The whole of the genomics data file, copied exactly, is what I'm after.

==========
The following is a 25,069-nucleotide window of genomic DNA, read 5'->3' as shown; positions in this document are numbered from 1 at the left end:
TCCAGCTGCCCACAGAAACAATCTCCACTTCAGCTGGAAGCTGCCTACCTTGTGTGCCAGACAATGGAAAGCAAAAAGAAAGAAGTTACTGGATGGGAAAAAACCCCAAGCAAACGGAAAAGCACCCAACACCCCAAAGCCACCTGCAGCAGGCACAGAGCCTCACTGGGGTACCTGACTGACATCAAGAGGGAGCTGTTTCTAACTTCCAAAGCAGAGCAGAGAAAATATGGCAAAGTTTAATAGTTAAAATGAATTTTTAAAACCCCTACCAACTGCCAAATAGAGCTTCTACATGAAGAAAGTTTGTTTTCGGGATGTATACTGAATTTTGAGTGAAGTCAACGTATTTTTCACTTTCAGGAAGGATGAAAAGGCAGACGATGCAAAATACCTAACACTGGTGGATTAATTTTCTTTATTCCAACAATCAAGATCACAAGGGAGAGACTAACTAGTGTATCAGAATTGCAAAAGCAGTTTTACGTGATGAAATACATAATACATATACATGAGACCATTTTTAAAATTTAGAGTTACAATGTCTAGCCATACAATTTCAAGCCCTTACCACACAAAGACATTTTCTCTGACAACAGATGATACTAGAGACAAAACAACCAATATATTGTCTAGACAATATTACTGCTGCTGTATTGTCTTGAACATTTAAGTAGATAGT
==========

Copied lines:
The following is a 25,069-nucleotide window of genomic DNA, read 5'->3' as shown; positions in this document are numbered from 1 at the left end:
TCCAGCTGCCCACAGAAACAATCTCCACTTCAGCTGGAAGCTGCCTACCTTGTGTGCCAGACAATGGAAAGCAAAAAGAAAGAAGTTACTGGATGGGAAAAAACCCCAAGCAAACGGAAAAGCACCCAACACCCCAAAGCCACCTGCAGCAGGCACAGAGCCTCACTGGGGTACCTGACTGACATCAAGAGGGAGCTGTTTCTAACTTCCAAAGCAGAGCAGAGAAAATATGGCAAAGTTTAATAGTTAAAATGAATTTTTAAAACCCCTACCAACTGCCAAATAGAGCTTCTACATGAAGAAAGTTTGTTTTCGGGATGTATACTGAATTTTGAGTGAAGTCAACGTATTTTTCACTTTCAGGAAGGATGAAAAGGCAGACGATGCAAAATACCTAACACTGGTGGATTAATTTTCTTTATTCCAACAATCAAGATCACAAGGGAGAGACTAACTAGTGTATCAGAATTGCAAAAGCAGTTTTACGTGATGAAATACATAATACATATACATGAGACCATTTTTAAAATTTAGAGTTACAATGTCTAGCCATACAATTTCAAGCCCTTACCACACAAAGACATTTTCTCTGACAACAGATGATACTAGAGACAAAACAACCAATATATTGTCTAGACAATATTACTGCTGCTGTATTGTCTTGAACATTTAAGTAGATAGT